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## Significance OverviewThis page reviews some of the methods and tools we use to calculate the significance, as well as a brief overview of the cross-section calculation. This page is currently prepared for use with MC only (expected values) and will have to be modified to include information about how to find observed, data values. |

28 Sep 2009 - Main.JennyHolzbauer

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## Significance OverviewThis page reviews some of the methods and tools we use to calculate the significance, as well as a brief overview of the cross-section calculation. This page is currently prepared for use with MC only (expected values) and will have to be modified to include information about how to find observed, data values. | ||||||||

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This method is much more complicated than the previous one, and takes much longer to generate a significance (~hours, not seconds). The use of the tier three is highly recommended if you are going to use this method, especially for significances expected to be large (5, 6 sigma). This method generates many ensembles, each of which are varied by systematics, and a log-likelihood ratio (LLR) is calculated for each. Note that both background and signal systematics are included for this method. The ensembles are generated with and without signal included. The significance is based on the number of ensembles with only background that have an LLR value greater than the mean of the ensembles with signal and background both included. In other words, it finds the odds that background can fluctuate enough to look like signal. The trouble is that calculating 6 sigma, for instance, requires 1000 sets with 1 million ensembles in each set (at this number of ensembles, it is more productive to generate smaller sets of ensembles each with a different random number seed which can run separately on the tier 3 and add them together rather than one long run generating ensembles). For running on the tier three, at this time sets of 1 million ensembles (or less) are recommended at this time. These should take about half an hour to run each and not overload the memory of the computer you are using for that set. This method is less conservative than method 1, and also allows the user to find the significance for a combination of channels. However, again, it takes awhile to generate these numbers. This is the method used at the Tevatron for the single-top observation. | ||||||||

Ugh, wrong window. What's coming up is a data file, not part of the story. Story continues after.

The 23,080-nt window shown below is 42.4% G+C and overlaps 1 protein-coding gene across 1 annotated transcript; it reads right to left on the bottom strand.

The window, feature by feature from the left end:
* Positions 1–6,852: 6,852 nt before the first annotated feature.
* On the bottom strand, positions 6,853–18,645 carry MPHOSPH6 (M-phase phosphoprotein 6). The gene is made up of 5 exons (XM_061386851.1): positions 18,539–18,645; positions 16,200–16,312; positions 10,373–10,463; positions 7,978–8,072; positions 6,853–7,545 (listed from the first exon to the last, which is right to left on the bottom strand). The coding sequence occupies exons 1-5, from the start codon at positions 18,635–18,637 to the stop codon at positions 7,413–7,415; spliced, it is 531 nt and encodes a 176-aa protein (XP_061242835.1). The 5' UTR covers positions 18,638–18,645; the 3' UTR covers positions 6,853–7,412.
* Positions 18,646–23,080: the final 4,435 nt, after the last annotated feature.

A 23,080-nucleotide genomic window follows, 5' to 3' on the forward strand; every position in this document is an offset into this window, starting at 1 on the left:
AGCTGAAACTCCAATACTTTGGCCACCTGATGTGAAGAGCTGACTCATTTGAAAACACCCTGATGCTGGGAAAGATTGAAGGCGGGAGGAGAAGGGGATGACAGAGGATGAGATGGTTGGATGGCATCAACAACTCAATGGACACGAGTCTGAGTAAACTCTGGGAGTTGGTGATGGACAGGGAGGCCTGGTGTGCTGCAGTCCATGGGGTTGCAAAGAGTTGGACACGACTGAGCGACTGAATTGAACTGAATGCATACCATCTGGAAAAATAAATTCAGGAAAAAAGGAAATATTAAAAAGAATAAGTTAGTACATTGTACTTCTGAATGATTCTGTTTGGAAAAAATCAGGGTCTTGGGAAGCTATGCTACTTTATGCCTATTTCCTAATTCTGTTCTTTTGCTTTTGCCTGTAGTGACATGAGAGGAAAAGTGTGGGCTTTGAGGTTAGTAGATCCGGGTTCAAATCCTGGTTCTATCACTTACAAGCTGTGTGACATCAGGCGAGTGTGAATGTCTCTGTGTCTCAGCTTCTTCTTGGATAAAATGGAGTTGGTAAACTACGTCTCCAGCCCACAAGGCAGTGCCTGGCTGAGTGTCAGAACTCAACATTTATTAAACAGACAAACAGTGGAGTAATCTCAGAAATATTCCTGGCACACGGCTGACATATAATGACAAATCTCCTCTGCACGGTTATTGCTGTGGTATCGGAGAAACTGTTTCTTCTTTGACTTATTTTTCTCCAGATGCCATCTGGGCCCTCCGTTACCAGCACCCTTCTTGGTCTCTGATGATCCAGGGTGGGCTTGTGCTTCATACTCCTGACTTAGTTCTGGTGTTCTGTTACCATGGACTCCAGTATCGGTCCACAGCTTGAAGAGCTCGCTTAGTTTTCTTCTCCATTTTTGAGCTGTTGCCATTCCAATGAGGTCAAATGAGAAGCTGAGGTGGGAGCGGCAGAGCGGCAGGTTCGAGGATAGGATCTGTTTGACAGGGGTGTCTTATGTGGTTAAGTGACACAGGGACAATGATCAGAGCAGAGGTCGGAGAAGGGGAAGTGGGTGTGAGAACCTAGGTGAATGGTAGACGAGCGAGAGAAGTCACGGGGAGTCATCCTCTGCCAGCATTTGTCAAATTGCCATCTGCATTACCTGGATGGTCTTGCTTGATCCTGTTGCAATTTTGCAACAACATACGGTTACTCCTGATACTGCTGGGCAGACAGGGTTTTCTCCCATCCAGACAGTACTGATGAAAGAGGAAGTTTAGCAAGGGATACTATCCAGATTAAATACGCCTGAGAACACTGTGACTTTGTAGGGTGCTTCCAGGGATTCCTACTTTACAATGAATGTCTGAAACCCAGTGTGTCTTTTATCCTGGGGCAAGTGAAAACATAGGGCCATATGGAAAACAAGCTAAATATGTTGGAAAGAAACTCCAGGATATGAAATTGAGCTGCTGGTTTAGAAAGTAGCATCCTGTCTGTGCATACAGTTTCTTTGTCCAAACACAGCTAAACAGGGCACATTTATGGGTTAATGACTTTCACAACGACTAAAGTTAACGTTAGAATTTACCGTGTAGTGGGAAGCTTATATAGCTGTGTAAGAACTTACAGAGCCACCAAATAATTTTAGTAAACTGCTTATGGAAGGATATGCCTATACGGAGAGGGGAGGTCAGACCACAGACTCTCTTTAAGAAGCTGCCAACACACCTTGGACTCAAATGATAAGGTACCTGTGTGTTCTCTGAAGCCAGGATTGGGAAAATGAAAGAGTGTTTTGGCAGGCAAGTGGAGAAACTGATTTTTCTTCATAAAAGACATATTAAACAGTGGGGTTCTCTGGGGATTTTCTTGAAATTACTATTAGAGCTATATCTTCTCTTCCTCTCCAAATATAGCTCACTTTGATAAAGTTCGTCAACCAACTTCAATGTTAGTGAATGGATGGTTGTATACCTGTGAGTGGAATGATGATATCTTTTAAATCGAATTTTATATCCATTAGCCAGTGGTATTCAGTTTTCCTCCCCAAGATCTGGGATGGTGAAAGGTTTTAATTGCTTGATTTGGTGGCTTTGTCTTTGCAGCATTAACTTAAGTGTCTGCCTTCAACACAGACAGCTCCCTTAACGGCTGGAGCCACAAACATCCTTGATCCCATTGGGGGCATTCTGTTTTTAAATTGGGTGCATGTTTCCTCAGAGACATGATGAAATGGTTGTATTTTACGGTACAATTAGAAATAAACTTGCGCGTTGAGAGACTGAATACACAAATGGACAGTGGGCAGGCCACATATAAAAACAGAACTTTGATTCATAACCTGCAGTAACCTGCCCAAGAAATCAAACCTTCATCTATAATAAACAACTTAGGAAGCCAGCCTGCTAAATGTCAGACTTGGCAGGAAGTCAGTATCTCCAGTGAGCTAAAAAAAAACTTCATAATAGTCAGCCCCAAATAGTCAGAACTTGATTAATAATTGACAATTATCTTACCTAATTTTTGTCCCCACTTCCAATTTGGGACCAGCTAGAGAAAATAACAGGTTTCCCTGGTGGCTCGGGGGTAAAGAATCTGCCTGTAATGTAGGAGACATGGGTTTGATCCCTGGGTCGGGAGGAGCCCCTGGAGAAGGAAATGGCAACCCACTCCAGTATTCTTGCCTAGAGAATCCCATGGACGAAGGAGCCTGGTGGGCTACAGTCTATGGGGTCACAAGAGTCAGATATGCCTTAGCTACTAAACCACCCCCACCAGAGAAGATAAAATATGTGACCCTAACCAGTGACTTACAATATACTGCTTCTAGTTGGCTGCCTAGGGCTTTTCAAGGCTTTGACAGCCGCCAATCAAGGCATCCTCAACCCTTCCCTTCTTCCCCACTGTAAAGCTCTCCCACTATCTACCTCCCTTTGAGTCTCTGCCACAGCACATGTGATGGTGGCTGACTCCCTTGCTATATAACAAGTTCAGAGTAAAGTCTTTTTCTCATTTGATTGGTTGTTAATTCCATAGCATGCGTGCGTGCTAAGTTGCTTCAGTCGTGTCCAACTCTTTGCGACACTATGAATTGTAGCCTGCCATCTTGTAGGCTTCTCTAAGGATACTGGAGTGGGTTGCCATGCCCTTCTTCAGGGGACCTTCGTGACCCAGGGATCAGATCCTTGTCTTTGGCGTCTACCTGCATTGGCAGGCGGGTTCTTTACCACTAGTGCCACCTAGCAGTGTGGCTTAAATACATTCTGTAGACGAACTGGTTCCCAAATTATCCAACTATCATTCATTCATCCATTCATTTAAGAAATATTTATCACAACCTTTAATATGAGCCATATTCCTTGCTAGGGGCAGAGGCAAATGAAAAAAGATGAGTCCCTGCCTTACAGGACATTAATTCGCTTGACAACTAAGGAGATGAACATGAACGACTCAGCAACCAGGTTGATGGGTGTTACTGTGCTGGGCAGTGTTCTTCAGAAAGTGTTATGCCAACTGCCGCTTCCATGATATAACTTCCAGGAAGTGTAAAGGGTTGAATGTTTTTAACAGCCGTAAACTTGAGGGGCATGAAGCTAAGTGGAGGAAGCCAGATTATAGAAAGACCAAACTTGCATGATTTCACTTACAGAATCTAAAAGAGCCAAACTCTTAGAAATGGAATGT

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24 Sep 2009 - Main.JennyHolzbauer

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## Significance OverviewThis page reviews some of the methods and tools we use to calculate the significance, as well as a brief overview of the cross-section calculation. This page is currently prepared for use with MC only (expected values) and will have to be modified to include information about how to find observed, data values. |

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